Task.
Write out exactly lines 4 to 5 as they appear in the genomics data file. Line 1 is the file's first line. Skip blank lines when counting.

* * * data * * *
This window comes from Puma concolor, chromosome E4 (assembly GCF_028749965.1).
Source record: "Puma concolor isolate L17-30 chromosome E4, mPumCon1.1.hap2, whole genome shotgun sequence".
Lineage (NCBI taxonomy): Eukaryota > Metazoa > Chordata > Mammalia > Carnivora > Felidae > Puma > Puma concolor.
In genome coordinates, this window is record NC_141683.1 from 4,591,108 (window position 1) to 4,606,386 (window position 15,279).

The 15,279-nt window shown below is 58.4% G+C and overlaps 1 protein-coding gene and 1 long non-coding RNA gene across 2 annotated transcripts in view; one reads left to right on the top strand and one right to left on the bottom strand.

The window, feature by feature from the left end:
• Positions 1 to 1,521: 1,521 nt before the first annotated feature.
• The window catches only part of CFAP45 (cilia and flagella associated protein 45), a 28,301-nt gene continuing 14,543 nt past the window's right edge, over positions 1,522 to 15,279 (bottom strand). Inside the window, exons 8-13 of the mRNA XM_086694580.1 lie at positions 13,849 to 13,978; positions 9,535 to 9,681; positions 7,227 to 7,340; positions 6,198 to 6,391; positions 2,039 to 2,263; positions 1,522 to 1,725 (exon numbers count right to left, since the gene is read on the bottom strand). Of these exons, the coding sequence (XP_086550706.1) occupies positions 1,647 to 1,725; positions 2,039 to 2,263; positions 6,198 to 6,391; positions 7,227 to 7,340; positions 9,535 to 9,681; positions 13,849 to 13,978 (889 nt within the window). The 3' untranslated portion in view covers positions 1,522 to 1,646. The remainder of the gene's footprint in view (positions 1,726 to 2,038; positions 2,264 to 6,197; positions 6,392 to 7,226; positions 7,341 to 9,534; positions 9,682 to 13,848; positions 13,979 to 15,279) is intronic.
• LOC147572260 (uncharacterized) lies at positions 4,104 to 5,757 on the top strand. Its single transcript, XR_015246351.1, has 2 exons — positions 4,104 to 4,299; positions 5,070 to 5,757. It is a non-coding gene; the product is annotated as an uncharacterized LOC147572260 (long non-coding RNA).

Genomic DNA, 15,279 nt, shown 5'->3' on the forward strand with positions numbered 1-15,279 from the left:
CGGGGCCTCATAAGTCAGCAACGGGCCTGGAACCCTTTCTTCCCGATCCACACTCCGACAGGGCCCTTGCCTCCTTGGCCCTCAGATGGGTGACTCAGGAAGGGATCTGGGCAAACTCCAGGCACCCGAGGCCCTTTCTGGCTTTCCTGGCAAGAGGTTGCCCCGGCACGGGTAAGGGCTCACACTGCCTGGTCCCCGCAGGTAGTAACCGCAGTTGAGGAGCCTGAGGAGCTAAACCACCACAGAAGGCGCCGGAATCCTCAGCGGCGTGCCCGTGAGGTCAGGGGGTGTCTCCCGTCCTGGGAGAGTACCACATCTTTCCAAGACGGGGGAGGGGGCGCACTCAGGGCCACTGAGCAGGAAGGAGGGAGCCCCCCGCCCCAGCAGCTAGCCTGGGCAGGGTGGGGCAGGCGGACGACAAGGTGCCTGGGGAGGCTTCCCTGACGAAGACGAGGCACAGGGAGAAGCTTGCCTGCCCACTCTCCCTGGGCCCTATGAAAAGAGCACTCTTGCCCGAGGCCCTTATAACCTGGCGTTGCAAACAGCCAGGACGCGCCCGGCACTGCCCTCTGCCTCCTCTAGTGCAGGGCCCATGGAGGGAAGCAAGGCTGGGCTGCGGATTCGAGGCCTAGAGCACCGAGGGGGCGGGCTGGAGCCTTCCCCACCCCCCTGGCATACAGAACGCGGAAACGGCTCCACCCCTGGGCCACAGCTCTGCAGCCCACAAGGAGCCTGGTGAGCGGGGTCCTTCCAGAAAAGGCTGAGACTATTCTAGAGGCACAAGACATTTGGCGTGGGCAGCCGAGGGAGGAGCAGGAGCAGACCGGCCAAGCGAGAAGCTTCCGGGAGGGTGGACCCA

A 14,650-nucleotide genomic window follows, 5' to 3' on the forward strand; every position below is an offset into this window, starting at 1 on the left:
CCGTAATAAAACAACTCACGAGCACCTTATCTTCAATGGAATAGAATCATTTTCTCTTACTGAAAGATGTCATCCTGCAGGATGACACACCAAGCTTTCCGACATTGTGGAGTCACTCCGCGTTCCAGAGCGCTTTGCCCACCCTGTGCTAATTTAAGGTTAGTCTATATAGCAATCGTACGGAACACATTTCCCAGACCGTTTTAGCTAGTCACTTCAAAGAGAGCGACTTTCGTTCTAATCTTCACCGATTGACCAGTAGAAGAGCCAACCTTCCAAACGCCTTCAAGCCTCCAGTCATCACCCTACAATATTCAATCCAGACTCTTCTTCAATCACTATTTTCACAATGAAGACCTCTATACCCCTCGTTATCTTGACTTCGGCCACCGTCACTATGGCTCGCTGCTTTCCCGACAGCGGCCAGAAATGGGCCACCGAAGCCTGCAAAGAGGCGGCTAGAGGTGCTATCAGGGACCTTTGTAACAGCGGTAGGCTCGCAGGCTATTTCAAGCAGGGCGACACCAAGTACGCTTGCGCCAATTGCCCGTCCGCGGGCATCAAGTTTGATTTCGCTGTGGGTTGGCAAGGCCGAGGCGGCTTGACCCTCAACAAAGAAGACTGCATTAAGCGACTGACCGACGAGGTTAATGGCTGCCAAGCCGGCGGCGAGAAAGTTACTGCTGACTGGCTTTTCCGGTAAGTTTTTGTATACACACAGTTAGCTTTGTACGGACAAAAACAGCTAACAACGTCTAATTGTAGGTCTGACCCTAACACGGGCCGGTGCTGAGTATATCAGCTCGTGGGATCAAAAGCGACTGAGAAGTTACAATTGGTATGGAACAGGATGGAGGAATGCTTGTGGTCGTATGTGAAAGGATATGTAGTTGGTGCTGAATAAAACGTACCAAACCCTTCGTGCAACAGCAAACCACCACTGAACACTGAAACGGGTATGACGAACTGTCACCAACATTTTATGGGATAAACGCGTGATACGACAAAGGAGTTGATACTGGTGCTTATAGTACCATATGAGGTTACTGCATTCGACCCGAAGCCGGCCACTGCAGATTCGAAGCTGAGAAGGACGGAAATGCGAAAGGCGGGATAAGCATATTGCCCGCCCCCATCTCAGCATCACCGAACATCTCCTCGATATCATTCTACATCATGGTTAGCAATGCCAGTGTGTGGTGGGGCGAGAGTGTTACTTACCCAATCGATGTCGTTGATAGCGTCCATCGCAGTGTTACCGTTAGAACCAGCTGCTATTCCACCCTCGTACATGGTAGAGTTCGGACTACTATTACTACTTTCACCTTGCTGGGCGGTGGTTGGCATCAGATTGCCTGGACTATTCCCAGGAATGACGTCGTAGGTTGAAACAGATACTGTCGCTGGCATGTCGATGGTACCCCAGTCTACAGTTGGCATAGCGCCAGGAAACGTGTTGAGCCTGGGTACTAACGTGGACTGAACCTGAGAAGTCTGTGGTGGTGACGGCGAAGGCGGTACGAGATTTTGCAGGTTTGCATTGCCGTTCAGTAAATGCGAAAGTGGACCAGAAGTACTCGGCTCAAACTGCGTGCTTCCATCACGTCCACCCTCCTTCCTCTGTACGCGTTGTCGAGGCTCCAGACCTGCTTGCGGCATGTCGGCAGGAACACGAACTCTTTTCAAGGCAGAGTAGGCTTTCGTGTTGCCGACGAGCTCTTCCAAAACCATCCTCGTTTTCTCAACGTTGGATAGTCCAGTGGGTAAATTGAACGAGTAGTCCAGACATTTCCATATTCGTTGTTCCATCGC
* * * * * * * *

In genome coordinates, this window is record NC_141683.1 from 4,591,108 (window position 1) to 4,606,386 (window position 15,279).

The 15,279-nt window shown below is 58.4% G+C and overlaps 1 protein-coding gene and 1 long non-coding RNA gene across 2 annotated transcripts in view; one reads left to right on the top strand and one right to left on the bottom strand.